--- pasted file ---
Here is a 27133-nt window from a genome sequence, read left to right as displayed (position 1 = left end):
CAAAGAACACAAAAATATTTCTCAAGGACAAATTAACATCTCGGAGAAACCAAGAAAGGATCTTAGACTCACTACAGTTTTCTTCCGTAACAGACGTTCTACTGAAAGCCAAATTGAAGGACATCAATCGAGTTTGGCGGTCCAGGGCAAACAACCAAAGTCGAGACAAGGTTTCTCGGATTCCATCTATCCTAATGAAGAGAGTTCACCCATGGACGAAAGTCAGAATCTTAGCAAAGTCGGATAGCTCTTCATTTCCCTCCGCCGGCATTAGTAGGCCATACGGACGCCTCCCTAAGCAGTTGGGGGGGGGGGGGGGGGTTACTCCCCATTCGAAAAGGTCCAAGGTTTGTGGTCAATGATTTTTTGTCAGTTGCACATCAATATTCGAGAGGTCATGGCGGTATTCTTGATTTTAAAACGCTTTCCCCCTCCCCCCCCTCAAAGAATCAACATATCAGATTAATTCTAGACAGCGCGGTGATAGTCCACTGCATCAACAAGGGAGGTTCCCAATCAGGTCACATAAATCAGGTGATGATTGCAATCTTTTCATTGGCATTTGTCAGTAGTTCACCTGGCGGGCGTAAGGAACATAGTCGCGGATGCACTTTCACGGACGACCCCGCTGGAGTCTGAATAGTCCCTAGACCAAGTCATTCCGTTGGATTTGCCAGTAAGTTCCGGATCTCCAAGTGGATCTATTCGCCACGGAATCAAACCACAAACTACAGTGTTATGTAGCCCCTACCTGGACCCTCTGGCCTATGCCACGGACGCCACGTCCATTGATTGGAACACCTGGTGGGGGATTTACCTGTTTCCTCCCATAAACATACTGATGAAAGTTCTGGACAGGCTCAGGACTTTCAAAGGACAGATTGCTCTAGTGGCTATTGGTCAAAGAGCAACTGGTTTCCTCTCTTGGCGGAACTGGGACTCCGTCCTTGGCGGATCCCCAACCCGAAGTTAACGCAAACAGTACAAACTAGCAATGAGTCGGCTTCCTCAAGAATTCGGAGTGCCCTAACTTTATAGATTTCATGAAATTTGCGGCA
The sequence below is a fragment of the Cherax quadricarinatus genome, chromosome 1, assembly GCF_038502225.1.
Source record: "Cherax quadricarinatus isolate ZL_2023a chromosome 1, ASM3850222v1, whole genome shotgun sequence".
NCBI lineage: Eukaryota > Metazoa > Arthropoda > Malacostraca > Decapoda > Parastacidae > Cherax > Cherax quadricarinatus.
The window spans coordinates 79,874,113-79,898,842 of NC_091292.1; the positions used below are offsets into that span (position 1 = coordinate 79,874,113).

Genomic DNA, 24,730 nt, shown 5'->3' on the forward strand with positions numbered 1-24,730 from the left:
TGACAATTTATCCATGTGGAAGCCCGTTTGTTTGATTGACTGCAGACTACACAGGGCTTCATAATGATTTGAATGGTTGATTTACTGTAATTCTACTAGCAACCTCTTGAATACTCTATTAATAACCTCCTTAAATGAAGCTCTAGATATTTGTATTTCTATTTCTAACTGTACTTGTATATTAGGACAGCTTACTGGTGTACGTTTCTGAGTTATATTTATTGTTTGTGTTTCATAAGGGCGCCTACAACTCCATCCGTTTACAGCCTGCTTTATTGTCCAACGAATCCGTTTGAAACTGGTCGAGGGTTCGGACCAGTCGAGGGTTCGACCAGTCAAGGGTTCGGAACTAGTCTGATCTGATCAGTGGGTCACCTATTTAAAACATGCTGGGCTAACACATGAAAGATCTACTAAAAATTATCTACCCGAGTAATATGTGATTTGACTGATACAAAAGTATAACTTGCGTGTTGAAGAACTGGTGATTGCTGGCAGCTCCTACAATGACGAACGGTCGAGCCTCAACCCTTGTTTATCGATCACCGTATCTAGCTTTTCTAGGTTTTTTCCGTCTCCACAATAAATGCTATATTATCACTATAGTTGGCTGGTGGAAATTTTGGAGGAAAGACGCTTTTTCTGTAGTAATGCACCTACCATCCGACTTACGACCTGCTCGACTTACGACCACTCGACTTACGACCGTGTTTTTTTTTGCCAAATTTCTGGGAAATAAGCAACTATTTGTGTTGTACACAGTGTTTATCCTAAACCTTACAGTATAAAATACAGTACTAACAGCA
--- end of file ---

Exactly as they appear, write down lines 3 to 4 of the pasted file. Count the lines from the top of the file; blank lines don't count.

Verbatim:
The sequence below is a fragment of the Cherax quadricarinatus genome, chromosome 1, assembly GCF_038502225.1.
Source record: "Cherax quadricarinatus isolate ZL_2023a chromosome 1, ASM3850222v1, whole genome shotgun sequence".